Do Confidentiality Agreements Silence Whistleblowers?
May 26, 2015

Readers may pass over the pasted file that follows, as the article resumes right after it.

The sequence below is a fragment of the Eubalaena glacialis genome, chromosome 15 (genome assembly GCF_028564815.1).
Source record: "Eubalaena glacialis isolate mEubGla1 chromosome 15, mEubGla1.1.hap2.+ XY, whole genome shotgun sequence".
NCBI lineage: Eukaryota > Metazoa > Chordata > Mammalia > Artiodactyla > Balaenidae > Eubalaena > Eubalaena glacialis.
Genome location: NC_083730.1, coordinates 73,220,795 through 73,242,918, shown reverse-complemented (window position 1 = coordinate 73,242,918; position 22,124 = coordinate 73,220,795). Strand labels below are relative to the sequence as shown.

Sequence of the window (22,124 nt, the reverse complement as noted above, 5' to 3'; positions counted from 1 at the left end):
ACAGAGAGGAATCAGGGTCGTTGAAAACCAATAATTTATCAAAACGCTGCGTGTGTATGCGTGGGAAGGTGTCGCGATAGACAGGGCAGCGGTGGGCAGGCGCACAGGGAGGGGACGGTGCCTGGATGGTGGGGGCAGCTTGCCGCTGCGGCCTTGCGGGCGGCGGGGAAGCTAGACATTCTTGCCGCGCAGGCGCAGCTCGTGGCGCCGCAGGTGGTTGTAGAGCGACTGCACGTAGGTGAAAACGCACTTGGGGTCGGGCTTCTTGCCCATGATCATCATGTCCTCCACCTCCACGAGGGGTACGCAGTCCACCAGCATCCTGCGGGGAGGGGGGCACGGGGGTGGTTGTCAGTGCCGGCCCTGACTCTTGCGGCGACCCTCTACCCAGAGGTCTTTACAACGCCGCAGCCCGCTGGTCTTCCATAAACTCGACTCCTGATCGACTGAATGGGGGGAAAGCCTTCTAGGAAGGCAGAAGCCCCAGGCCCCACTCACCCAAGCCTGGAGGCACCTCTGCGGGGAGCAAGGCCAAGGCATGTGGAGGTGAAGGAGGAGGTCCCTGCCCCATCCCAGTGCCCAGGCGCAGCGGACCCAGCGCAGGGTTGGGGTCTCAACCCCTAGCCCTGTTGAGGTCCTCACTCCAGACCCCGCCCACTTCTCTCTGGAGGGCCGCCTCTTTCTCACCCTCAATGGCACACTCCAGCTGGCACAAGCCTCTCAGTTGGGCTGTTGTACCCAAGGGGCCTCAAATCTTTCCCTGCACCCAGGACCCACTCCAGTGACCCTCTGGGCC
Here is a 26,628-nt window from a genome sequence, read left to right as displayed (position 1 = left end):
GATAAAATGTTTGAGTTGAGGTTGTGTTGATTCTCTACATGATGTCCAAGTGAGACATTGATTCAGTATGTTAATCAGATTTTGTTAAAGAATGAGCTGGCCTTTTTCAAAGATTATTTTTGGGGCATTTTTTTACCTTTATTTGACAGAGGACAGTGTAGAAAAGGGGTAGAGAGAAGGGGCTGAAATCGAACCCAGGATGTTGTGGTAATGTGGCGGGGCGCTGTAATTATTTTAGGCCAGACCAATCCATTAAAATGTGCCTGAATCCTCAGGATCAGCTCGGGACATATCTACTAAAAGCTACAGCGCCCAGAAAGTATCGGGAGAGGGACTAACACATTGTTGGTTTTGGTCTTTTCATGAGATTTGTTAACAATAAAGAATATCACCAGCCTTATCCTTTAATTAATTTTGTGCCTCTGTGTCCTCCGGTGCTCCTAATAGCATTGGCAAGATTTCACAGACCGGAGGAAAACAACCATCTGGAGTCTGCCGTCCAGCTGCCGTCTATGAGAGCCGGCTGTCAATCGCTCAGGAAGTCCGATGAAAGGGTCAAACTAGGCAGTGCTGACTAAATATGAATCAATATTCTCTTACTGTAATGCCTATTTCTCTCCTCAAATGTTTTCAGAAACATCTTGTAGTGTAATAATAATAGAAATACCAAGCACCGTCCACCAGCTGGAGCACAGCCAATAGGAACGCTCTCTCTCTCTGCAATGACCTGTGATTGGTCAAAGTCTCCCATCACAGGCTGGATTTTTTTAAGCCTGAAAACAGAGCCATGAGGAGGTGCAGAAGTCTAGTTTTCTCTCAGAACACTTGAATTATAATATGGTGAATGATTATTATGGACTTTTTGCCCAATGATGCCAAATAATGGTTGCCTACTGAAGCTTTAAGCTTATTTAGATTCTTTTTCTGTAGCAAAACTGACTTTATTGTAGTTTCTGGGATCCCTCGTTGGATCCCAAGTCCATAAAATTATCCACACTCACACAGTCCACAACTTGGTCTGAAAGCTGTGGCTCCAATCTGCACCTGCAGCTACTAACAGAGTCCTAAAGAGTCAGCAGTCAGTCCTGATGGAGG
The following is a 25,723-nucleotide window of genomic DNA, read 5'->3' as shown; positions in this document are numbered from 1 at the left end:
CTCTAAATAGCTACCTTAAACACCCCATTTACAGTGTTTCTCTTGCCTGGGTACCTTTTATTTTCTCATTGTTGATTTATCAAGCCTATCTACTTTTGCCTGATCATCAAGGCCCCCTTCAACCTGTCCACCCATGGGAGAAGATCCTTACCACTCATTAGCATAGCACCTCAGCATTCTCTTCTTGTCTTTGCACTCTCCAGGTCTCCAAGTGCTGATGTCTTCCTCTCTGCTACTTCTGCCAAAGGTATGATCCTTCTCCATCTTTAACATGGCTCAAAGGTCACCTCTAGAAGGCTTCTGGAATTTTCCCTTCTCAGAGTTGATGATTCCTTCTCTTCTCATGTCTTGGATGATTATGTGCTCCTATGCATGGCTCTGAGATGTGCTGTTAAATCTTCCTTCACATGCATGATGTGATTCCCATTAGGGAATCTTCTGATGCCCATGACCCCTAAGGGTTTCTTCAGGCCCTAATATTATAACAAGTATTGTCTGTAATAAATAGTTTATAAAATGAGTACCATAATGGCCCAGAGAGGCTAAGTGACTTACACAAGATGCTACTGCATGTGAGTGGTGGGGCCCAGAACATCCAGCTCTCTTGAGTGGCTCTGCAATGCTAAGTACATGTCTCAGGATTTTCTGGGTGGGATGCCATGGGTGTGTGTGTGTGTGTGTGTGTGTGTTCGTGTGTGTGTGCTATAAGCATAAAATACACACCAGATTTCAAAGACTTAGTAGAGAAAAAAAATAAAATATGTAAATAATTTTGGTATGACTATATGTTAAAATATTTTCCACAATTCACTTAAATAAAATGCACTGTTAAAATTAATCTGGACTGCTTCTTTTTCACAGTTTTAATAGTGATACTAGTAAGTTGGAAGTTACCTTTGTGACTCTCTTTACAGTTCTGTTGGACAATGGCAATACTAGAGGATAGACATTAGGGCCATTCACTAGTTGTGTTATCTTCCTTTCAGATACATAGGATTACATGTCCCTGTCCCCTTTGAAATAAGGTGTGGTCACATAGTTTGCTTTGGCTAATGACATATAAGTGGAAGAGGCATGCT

A survey finds that many employees in the financial industry see wrongdoing but don’t report it, and some hold their tongue because of what they understand as strictures imposed by confidentiality agreements or other policies that could work against them if they snitched. This trend was found to be most pronounced among senior employees, with 25 percent of those earning $500,000 or more saying they had signed such an agreement and 28 percent saying such a policy was in place. The survey was done by the University of Notre Dame and law firm Labaton Sucharow, which often represents whistleblowers, according to a Washington Post article about the survey report. Plaintiff attorneys, as well as SEC chair Mary Jo White, are quoted essentially corroborating the survey conclusions. But the Post also quotes Littler Mendelson attorney Gregory Keating, co-chair of the firm’s whistleblower practice, who takes issue with those conclusions. Employers don’t craft these agreements to gag people, he says, but on the contrary many employers, sometimes at their own initiative and sometime at the suggestion of counsel, modify and clarify their agreements to make clear that employees are not precluded from communicating with government agencies.
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